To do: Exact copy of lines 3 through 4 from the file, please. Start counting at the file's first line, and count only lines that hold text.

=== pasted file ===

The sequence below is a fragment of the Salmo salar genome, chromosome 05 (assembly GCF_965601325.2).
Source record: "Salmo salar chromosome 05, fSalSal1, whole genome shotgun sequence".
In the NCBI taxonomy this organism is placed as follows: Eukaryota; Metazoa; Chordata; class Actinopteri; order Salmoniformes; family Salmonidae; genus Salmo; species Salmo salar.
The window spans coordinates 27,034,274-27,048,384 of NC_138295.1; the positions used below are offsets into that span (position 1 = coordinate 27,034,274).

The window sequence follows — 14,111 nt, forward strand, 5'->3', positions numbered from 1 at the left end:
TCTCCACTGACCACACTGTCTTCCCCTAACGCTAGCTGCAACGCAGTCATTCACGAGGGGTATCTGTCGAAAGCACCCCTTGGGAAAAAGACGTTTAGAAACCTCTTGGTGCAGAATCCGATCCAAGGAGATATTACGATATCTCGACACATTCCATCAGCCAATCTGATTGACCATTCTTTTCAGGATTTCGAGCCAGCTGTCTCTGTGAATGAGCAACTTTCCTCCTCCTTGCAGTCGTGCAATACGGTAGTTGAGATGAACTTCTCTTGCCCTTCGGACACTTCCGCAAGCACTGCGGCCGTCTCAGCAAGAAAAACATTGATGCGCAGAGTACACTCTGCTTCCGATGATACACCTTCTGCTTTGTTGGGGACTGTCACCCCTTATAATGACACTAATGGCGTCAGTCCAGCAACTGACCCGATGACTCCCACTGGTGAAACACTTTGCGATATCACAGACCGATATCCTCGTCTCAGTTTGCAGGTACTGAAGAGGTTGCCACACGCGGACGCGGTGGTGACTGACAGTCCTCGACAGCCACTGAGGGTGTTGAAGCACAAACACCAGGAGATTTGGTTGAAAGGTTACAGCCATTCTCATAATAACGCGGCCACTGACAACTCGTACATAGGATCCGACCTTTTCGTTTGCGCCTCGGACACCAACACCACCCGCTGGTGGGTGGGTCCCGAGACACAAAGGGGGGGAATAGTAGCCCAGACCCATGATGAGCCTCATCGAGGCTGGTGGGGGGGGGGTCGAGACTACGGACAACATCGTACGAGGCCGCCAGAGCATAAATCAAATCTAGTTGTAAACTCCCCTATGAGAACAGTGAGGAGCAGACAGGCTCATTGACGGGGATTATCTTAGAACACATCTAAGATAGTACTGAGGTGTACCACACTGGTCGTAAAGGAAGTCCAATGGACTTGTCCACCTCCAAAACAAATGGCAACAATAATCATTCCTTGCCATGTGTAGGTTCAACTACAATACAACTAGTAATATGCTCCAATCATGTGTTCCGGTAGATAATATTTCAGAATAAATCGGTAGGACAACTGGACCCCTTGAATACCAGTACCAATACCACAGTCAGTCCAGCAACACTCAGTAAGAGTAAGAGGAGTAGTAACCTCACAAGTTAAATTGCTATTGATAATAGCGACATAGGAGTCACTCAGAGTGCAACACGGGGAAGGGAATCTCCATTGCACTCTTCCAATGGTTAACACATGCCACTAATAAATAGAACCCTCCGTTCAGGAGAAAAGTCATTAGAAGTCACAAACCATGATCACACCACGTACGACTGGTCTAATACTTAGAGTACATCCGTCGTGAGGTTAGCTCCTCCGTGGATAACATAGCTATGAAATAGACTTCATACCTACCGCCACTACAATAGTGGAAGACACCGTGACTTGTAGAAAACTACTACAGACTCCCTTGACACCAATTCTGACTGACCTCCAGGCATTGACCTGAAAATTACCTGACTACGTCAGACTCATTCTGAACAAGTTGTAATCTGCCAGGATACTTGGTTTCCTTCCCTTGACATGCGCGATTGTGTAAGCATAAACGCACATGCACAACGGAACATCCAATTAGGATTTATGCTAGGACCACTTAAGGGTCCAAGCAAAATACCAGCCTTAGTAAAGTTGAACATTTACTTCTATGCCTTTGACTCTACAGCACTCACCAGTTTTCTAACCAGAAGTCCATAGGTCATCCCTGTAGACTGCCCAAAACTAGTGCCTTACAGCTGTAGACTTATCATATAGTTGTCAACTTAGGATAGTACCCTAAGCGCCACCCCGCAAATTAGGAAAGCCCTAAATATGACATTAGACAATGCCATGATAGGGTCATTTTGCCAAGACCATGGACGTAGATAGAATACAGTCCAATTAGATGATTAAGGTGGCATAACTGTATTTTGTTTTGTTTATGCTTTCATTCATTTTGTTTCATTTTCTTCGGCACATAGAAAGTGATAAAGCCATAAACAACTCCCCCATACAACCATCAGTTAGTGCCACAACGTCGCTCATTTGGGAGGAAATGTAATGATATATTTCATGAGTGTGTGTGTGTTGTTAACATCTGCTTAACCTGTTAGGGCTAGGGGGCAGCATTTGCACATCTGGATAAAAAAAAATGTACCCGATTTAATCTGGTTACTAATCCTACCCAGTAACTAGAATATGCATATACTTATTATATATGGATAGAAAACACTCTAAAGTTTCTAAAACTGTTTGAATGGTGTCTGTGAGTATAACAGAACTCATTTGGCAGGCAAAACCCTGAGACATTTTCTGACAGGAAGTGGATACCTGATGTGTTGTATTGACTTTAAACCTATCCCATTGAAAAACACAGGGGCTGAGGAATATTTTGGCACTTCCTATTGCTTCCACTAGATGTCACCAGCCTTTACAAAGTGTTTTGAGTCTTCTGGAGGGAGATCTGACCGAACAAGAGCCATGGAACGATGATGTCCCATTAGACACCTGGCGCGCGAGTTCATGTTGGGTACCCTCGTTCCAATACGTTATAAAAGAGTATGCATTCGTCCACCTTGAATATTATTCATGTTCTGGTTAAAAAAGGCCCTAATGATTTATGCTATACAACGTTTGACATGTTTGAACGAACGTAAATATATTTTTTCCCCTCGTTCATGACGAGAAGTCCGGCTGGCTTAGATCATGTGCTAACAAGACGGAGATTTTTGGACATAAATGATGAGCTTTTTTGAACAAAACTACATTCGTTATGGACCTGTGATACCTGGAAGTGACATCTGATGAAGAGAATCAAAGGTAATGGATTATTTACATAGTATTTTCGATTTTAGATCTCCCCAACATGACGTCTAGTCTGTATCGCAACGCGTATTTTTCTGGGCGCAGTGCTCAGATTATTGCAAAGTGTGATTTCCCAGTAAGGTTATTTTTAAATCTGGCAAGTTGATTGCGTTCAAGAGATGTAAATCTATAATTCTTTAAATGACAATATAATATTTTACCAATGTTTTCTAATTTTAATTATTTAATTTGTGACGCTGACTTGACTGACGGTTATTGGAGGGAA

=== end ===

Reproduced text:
In the NCBI taxonomy this organism is placed as follows: Eukaryota; Metazoa; Chordata; class Actinopteri; order Salmoniformes; family Salmonidae; genus Salmo; species Salmo salar.
The window spans coordinates 27,034,274-27,048,384 of NC_138295.1; the positions used below are offsets into that span (position 1 = coordinate 27,034,274).